The negatives are more copious; firstly, the play mechanics, whilst usable, are not polished. The fighting is far too mechanic, and the ability to pull off certain moves is pretty give-and-take. Many environments feature sections that you can throw your opponent's through, thus openning up a new area. Unfortunately, the ability to do this is seemingly pretty random and unforgiving. And against a constantly moving and dodging CPU opponent, it's nearly impossible to pull off. The lack of a giving nature to this otherwise cool feature unfortunately shoots it in the leg before it gets out of the barn. On the same note, the fighting system relies too heavily on the Tekken-style "tap-tap-tap" combo. It breaks down the fluidity of the fighting. Most of the animations ae more than servicable, but the button combinations are rather complicated at times, so you might get through the whole game without seeing some of them. Also on the negative is the soundtrack. Whilst the Dust Brothers do indeed make an appearance, the soundtrack is also filled with the likes of Korn, Limp Bizkit, and Queens of the Stone Age. It's fine if those are your favorite bands, but they seem disgustingly out of place in the world of Fight Club. Also, the absence of "Where is my Mind?" by the Pixies is a rather large disappointment.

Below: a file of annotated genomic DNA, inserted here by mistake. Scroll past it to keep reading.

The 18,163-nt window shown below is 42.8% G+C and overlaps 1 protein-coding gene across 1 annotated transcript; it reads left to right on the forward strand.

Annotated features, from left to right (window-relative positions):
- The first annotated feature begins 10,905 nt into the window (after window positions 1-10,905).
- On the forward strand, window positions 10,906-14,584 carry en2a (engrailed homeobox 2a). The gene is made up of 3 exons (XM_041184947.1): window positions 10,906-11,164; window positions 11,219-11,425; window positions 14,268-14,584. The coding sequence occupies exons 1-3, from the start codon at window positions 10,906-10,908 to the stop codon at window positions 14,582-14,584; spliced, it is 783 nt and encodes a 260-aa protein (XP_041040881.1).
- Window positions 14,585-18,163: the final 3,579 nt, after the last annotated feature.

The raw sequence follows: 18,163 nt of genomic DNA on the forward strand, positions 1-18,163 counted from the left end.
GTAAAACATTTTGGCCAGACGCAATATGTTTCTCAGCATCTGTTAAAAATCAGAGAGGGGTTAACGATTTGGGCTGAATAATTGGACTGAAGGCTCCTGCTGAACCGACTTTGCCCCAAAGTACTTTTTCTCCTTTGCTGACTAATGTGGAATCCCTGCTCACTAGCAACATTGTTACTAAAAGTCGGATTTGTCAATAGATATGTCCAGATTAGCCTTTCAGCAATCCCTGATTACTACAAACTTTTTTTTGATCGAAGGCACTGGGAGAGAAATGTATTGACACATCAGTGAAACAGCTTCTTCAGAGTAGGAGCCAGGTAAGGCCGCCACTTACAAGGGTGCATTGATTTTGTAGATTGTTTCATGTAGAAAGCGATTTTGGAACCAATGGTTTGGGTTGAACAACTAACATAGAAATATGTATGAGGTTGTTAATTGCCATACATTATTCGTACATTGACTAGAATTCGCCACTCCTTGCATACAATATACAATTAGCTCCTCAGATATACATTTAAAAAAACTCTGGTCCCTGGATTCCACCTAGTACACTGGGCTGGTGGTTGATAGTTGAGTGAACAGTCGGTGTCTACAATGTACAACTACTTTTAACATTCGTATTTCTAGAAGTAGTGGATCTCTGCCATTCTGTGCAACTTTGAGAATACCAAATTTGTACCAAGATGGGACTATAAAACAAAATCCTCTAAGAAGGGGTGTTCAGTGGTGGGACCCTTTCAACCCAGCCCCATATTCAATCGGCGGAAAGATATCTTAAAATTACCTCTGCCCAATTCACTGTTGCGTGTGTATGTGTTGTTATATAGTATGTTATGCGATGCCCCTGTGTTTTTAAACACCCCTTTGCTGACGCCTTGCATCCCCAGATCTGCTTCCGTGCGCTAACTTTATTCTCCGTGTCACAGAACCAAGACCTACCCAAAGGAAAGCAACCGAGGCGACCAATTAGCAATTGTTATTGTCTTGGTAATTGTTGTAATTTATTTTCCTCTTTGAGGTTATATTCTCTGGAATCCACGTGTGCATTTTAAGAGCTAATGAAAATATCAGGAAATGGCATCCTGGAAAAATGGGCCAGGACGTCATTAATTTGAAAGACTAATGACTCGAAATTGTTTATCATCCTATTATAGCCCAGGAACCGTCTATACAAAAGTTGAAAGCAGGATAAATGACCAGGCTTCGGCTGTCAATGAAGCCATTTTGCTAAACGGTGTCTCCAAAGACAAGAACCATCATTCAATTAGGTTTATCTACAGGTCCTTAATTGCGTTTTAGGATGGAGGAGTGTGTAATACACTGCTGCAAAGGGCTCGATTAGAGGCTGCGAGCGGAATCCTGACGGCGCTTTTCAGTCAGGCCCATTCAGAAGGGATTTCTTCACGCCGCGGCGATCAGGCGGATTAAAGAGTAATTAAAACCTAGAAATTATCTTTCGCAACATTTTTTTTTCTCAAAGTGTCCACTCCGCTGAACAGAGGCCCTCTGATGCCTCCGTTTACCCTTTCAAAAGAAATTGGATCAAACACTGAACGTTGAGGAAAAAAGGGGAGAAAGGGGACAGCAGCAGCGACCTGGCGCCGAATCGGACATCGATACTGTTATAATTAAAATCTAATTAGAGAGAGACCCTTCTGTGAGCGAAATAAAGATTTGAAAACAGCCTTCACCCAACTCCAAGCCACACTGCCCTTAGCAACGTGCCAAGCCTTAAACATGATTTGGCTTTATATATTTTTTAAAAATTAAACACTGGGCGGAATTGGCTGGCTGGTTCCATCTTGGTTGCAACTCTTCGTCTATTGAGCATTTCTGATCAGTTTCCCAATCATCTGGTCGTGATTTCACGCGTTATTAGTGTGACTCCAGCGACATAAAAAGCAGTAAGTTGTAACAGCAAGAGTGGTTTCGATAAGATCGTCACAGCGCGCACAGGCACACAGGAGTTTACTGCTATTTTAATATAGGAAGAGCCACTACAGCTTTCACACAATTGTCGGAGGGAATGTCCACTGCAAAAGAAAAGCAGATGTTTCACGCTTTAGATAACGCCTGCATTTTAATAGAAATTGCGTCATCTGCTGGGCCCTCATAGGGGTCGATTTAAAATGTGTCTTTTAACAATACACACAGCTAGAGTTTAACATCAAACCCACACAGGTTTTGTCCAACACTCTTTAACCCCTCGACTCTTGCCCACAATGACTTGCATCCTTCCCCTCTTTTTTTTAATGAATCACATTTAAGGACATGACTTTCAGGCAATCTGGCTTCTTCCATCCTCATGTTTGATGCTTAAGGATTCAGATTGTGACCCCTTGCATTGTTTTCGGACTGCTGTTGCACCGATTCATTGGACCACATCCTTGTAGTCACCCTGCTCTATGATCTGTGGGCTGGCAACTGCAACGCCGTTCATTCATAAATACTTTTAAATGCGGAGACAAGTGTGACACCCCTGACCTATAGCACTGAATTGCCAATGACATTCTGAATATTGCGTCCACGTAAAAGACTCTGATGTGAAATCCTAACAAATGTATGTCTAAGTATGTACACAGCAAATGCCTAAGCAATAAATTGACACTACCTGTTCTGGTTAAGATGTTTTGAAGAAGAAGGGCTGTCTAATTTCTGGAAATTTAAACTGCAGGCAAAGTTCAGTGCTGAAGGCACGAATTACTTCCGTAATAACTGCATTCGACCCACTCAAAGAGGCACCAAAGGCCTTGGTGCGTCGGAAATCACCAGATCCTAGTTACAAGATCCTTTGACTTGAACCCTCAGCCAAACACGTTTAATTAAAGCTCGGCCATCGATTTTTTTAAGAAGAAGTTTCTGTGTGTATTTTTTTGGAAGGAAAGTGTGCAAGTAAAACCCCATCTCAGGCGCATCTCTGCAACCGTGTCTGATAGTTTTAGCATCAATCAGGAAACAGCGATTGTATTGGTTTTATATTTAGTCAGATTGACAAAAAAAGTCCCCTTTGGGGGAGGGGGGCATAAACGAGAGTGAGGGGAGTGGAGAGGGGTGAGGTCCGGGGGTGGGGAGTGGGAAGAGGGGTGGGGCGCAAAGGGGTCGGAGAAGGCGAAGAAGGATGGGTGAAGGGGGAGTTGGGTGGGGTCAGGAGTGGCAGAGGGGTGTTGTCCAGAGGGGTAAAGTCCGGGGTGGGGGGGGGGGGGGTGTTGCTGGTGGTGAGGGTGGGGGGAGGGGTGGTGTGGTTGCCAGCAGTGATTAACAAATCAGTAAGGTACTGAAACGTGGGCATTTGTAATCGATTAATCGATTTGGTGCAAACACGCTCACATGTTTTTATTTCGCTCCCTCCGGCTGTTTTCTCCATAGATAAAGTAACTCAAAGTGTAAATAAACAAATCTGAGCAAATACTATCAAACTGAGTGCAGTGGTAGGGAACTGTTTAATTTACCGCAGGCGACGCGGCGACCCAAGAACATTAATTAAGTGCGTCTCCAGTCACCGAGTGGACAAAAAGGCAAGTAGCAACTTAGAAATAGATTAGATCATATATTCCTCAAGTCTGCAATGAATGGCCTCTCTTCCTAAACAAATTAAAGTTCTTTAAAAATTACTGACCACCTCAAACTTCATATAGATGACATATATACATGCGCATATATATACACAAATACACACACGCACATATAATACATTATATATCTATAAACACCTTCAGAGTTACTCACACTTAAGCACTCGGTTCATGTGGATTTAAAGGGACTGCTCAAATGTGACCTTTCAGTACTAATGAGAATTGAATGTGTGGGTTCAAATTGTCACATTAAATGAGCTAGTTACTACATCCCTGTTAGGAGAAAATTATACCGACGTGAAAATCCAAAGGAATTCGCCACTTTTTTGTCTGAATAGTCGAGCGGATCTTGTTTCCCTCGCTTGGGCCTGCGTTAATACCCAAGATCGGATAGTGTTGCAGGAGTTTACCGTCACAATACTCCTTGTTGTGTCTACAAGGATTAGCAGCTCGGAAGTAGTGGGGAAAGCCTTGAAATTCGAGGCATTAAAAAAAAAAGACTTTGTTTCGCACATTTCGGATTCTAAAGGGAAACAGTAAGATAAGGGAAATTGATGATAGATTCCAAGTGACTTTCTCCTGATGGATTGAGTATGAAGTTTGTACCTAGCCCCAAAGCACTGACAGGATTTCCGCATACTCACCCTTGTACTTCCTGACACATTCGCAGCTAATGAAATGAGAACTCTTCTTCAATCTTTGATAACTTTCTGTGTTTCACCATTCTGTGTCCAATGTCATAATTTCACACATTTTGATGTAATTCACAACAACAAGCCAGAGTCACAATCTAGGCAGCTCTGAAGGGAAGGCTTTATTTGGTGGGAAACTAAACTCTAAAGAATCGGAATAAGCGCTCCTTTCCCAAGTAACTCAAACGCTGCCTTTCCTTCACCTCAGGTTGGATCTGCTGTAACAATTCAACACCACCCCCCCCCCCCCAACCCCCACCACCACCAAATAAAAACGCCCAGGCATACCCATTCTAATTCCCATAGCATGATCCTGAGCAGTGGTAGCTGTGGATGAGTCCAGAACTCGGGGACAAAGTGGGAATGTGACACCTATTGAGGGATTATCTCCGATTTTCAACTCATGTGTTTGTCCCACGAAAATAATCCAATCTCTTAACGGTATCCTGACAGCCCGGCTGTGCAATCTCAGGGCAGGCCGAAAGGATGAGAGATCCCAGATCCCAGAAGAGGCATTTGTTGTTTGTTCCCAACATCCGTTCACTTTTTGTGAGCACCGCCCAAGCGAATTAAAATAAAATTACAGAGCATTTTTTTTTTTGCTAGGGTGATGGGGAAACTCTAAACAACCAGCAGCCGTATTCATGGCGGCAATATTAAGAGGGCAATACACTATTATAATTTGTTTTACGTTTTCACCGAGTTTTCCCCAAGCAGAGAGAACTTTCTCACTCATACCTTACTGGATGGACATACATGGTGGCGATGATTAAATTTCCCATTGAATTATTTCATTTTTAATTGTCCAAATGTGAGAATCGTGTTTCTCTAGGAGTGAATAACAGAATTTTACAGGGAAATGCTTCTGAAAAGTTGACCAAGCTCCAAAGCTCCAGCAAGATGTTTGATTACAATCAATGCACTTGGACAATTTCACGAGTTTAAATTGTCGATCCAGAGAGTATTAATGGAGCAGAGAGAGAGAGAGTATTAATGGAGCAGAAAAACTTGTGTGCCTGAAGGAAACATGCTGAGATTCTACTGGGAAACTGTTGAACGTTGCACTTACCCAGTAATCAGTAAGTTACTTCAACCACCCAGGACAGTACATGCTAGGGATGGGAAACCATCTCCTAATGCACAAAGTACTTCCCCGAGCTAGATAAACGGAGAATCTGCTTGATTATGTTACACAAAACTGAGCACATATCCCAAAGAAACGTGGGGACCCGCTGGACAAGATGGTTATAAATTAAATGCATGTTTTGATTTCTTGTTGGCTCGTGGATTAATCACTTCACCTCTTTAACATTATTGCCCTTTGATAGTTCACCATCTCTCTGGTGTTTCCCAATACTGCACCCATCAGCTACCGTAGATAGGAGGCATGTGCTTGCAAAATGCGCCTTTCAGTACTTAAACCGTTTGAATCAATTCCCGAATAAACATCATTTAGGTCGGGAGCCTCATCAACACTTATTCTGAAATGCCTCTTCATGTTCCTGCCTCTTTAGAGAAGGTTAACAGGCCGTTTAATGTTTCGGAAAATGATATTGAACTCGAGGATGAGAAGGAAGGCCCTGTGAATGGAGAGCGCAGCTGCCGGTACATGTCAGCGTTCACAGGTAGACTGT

So, as you can see, the game can be enjoyable if you flow with it. Expect something as refined as Tekken, and you'll be very upset. It's unfortunate, because I still firmly believe that there is potential for an enjoyable videogame within the source material. Here are some suggestions for a possible sequel..

1. More organic fighting. Use a control scheme similar to the UFC games. Fight Club is not about style, it's about brutality. The game should reflect this. Lots of lunging punches, lots of rough throws and tumbles.

2. Better character designs. Sure, the models are fine, but multiple costumes beyond pallate swaps would have been so much better. The lack of a "Space Monkey" Tyler costume is baffling.

3. More forgiving play mechanics. I want to throw Bob through that window, but I have to wait for him to be in precisely the right place, and then I have to hit precisely the right button combo, all in the span of a split second. Not fun. A "whip" command similar to some wrestling games would make this technique a whole lot easier.

4. A story mode that isn't crap. Not really much more to say about that.

These are of course simple musings, but dreams nonetheless.

Bottom line: Decent game, but it really depends on your love for the cult classic film. Purchase should be based upon that fact alone.


Reviewer's Score: 6/10 | Originally Posted: 11/18/04